Loaded Carry Variations: Building Full Body Strength

Loaded carries have got to be one of the best bang for your buck exercises that you can be adding to your workout arsenal to build full body strength. The benefits range far and wide, from improvements to hip and core stability, to the obvious strength building effects, and even to cardiovascular development. For this reason some form of loaded carries should be programmed into your training on a regular basis.

The premise of the loaded carry is simple: pick up something heavy and haul it around. It’s a move that we’ve been performing for thousands of year. Every time Grok hauled an animal carcass back to camp to feed his family he was doing a carry. Every time you give your kid a piggy back ride, carry a laundry basket around the house, or walk to class with a backpack full of books you’re doing a carry.

The real life applications are plentiful so there’s really no excuse to not be practicing these lifts. You just might find your everyday activities getting easier. The nature of picking something up and keeping stable while in motion will build core strength like you wouldn’t believe. In order to keep the weights stabilized the all muscles along your trunk need to activate, sort of like performing a plank while walking. The benefits of a strong core bleed into all of your other lifts and into real life as well.  A strong core prevents energy leaks and destabilization when put into compromised situations, saving you from injury.

It’s not just a strong core you’ll build, but a strong grip as well. Go for max distance with a pair of dumbbells by your side and it’s likely that your grip will give out first. I love trying to fight that slipping feeling as the grip begins to falter.

The carry provides a tremendous time under tension, which can lead to muscle growth in the traps, upper back, shoulders and forearms.  Just don’t use it intentionally as a trap exercise and shrug the shoulders while you’re walking.  They should be pulled back (not rounded either) with your chest out. Do so without arching the back.  That good posture should be kept throughout the walk. If it starts to slip it’s time to put the weight down and rest.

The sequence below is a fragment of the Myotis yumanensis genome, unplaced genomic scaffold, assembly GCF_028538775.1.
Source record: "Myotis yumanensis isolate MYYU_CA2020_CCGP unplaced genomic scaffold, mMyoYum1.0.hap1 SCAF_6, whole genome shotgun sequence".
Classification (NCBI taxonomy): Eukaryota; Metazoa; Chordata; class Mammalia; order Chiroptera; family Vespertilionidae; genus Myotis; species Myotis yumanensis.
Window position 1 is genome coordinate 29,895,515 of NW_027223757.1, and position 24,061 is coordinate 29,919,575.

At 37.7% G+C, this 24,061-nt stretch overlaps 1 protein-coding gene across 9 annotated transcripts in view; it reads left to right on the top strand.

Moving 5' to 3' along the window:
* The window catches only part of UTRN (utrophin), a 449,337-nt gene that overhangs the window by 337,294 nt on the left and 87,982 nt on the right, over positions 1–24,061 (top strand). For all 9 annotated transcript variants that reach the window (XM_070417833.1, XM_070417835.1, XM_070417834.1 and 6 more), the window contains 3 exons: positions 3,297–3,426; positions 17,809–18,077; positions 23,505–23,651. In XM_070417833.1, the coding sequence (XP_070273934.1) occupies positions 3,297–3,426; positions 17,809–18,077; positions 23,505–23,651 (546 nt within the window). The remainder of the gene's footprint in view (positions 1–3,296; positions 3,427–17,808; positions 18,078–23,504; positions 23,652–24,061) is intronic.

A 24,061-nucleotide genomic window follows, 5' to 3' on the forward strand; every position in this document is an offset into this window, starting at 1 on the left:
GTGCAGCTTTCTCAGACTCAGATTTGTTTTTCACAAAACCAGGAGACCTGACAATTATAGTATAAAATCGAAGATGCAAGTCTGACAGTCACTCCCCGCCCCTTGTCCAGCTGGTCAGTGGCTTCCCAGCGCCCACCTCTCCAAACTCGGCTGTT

Some other tips for performing the carry include taking small steps and not walking too fast. I know when you get to the end of a carry and the weight is getting heavy the tendency is to speed up and stride longer to get to the end quicker.  This can lead to potential injury though as the weight can be destabilized and transferred from your center of gravity when you’re fatigued and trying to stretch things outs so it’s best to keep things locked up tight and grit it out to the end.

So you may be wondering just how to program these in. First off there is almost an unlimited number of variations that you can be doing.  I’m a huge fan of mixing up the stimulus so I find that I’m using various implements to get the job done.  This can be with a kettlebell, barbell, dumbbells, plates, sandbags, weight vests, sleds, or any odd heavy object. The video below has a demo of several different variations so check it out if you’re looking for ideas.

As far as how to work them in, there’s a multitude of ways to do that as well. Sometimes I like to work them into a warmup, gradually increasing the weight.  It’s a great full body move that can prime the body for the work to come.

More often then not I’m programming carries as part of a finisher or conditioning superset or circuit at the end of the workout.  I’ll vary the load and distance depending on the other moves in the circuit. Heavy load and short distances for strength work versus lighter loads and longer distances for more of an endurance effect. Given the variety of different carries I outlined in the above video and the number of different exercises you can pair these with, the programming possibilities are almost endless.

A typical finisher circuit for me might look something like this:

8 rounds of:

1A) Sandbag shoulder/Kettlebell suitcase carry x 50ft

1B) Lunge jumps x10

1C) Mt. Climbers x20

Loaded carries are a simple, effective way to add value to your workout. Next time you hit the gym pick up something heavy and walk around with it!

Are you already using loaded carries? Let me know how you incorporate them in your workouts or if there’s any varieties I missed in the comments below!

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